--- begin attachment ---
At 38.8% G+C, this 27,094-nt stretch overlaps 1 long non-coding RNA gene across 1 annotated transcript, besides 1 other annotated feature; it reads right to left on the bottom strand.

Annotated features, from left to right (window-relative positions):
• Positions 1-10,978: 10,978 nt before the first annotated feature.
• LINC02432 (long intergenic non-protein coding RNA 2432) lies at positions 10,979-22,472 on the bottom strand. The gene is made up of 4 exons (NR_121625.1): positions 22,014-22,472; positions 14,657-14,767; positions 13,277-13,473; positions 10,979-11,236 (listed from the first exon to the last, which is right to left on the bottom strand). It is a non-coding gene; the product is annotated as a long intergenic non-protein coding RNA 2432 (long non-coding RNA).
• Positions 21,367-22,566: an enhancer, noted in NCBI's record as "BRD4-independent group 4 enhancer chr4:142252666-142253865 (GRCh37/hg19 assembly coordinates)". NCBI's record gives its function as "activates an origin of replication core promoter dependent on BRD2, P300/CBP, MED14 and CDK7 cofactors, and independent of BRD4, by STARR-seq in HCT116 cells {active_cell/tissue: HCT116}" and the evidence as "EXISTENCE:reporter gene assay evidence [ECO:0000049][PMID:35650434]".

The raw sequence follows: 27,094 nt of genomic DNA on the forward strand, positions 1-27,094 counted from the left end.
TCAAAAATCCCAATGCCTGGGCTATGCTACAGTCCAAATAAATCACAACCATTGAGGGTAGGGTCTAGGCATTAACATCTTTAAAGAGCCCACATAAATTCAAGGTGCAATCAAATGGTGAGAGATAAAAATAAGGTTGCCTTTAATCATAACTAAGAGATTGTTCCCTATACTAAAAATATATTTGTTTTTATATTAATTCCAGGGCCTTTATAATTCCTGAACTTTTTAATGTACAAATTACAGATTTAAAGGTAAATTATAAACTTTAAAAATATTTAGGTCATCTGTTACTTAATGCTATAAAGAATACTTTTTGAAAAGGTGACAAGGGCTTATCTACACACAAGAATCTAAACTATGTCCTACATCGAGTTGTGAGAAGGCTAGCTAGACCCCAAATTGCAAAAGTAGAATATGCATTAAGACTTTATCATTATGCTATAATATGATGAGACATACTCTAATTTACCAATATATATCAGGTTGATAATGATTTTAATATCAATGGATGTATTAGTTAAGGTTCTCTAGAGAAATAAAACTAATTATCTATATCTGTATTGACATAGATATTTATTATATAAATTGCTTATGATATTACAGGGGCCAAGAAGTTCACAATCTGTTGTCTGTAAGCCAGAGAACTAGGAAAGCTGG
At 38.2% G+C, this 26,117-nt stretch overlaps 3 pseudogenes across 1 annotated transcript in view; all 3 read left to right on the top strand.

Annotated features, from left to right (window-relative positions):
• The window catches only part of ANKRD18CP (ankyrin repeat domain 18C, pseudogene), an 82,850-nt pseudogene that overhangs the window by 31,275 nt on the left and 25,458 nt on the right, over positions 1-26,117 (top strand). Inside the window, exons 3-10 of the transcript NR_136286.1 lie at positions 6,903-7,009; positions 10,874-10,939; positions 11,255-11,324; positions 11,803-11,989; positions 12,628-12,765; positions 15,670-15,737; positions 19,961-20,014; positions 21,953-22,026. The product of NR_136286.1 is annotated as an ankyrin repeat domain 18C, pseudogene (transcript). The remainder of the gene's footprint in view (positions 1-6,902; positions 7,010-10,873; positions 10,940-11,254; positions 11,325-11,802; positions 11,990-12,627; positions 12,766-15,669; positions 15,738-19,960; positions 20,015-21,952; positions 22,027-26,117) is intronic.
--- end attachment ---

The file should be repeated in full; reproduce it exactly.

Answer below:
At 38.8% G+C, this 27,094-nt stretch overlaps 1 long non-coding RNA gene across 1 annotated transcript, besides 1 other annotated feature; it reads right to left on the bottom strand.

Annotated features, from left to right (window-relative positions):
• Positions 1-10,978: 10,978 nt before the first annotated feature.
• LINC02432 (long intergenic non-protein coding RNA 2432) lies at positions 10,979-22,472 on the bottom strand. The gene is made up of 4 exons (NR_121625.1): positions 22,014-22,472; positions 14,657-14,767; positions 13,277-13,473; positions 10,979-11,236 (listed from the first exon to the last, which is right to left on the bottom strand). It is a non-coding gene; the product is annotated as a long intergenic non-protein coding RNA 2432 (long non-coding RNA).
• Positions 21,367-22,566: an enhancer, noted in NCBI's record as "BRD4-independent group 4 enhancer chr4:142252666-142253865 (GRCh37/hg19 assembly coordinates)". NCBI's record gives its function as "activates an origin of replication core promoter dependent on BRD2, P300/CBP, MED14 and CDK7 cofactors, and independent of BRD4, by STARR-seq in HCT116 cells {active_cell/tissue: HCT116}" and the evidence as "EXISTENCE:reporter gene assay evidence [ECO:0000049][PMID:35650434]".

The raw sequence follows: 27,094 nt of genomic DNA on the forward strand, positions 1-27,094 counted from the left end.
TCAAAAATCCCAATGCCTGGGCTATGCTACAGTCCAAATAAATCACAACCATTGAGGGTAGGGTCTAGGCATTAACATCTTTAAAGAGCCCACATAAATTCAAGGTGCAATCAAATGGTGAGAGATAAAAATAAGGTTGCCTTTAATCATAACTAAGAGATTGTTCCCTATACTAAAAATATATTTGTTTTTATATTAATTCCAGGGCCTTTATAATTCCTGAACTTTTTAATGTACAAATTACAGATTTAAAGGTAAATTATAAACTTTAAAAATATTTAGGTCATCTGTTACTTAATGCTATAAAGAATACTTTTTGAAAAGGTGACAAGGGCTTATCTACACACAAGAATCTAAACTATGTCCTACATCGAGTTGTGAGAAGGCTAGCTAGACCCCAAATTGCAAAAGTAGAATATGCATTAAGACTTTATCATTATGCTATAATATGATGAGACATACTCTAATTTACCAATATATATCAGGTTGATAATGATTTTAATATCAATGGATGTATTAGTTAAGGTTCTCTAGAGAAATAAAACTAATTATCTATATCTGTATTGACATAGATATTTATTATATAAATTGCTTATGATATTACAGGGGCCAAGAAGTTCACAATCTGTTGTCTGTAAGCCAGAGAACTAGGAAAGCTGG
At 38.2% G+C, this 26,117-nt stretch overlaps 3 pseudogenes across 1 annotated transcript in view; all 3 read left to right on the top strand.

Annotated features, from left to right (window-relative positions):
• The window catches only part of ANKRD18CP (ankyrin repeat domain 18C, pseudogene), an 82,850-nt pseudogene that overhangs the window by 31,275 nt on the left and 25,458 nt on the right, over positions 1-26,117 (top strand). Inside the window, exons 3-10 of the transcript NR_136286.1 lie at positions 6,903-7,009; positions 10,874-10,939; positions 11,255-11,324; positions 11,803-11,989; positions 12,628-12,765; positions 15,670-15,737; positions 19,961-20,014; positions 21,953-22,026. The product of NR_136286.1 is annotated as an ankyrin repeat domain 18C, pseudogene (transcript). The remainder of the gene's footprint in view (positions 1-6,902; positions 7,010-10,873; positions 10,940-11,254; positions 11,325-11,802; positions 11,990-12,627; positions 12,766-15,669; positions 15,738-19,960; positions 20,015-21,952; positions 22,027-26,117) is intronic.